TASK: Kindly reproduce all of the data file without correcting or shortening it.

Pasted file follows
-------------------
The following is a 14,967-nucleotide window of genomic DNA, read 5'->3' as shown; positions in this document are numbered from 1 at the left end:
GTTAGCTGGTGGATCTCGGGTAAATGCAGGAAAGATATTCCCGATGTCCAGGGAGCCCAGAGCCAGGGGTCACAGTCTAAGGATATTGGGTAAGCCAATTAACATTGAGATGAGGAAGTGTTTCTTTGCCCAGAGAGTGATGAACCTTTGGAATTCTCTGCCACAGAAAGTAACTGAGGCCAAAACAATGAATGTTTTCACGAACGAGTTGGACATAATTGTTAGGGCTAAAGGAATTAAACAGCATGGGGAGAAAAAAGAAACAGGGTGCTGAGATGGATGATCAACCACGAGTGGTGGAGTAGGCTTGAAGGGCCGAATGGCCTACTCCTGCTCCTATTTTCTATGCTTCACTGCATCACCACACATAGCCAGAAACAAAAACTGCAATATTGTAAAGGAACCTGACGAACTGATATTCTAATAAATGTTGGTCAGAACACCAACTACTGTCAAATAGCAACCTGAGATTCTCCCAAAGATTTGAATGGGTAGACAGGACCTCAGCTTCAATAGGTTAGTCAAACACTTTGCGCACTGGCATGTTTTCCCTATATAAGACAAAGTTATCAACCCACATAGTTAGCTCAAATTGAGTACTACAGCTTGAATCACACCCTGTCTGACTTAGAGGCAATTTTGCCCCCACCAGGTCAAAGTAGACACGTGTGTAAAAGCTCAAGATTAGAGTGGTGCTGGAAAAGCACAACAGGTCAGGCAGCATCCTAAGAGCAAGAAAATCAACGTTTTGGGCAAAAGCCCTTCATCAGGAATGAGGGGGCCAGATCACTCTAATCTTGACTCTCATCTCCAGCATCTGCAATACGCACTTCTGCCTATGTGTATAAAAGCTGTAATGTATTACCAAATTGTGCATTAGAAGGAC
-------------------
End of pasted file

The following is a 14,967-nucleotide window of genomic DNA, read 5'->3' as shown; positions in this document are numbered from 1 at the left end:
GTTAGCTGGTGGATCTCGGGTAAATGCAGGAAAGATATTCCCGATGTCCAGGGAGCCCAGAGCCAGGGGTCACAGTCTAAGGATATTGGGTAAGCCAATTAACATTGAGATGAGGAAGTGTTTCTTTGCCCAGAGAGTGATGAACCTTTGGAATTCTCTGCCACAGAAAGTAACTGAGGCCAAAACAATGAATGTTTTCACGAACGAGTTGGACATAATTGTTAGGGCTAAAGGAATTAAACAGCATGGGGAGAAAAAAGAAACAGGGTGCTGAGATGGATGATCAACCACGAGTGGTGGAGTAGGCTTGAAGGGCCGAATGGCCTACTCCTGCTCCTATTTTCTATGCTTCACTGCATCACCACACATAGCCAGAAACAAAAACTGCAATATTGTAAAGGAACCTGACGAACTGATATTCTAATAAATGTTGGTCAGAACACCAACTACTGTCAAATAGCAACCTGAGATTCTCCCAAAGATTTGAATGGGTAGACAGGACCTCAGCTTCAATAGGTTAGTCAAACACTTTGCGCACTGGCATGTTTTCCCTATATAAGACAAAGTTATCAACCCACATAGTTAGCTCAAATTGAGTACTACAGCTTGAATCACACCCTGTCTGACTTAGAGGCAATTTTGCCCCCACCAGGTCAAAGTAGACACGTGTGTAAAAGCTCAAGATTAGAGTGGTGCTGGAAAAGCACAACAGGTCAGGCAGCATCCTAAGAGCAAGAAAATCAACGTTTTGGGCAAAAGCCCTTCATCAGGAATGAGGGGGCCAGATCACTCTAATCTTGACTCTCATCTCCAGCATCTGCAATACGCACTTCTGCCTATGTGTATAAAAGCTGTAATGTATTACCAAATTGTGCATTAGAAGGAC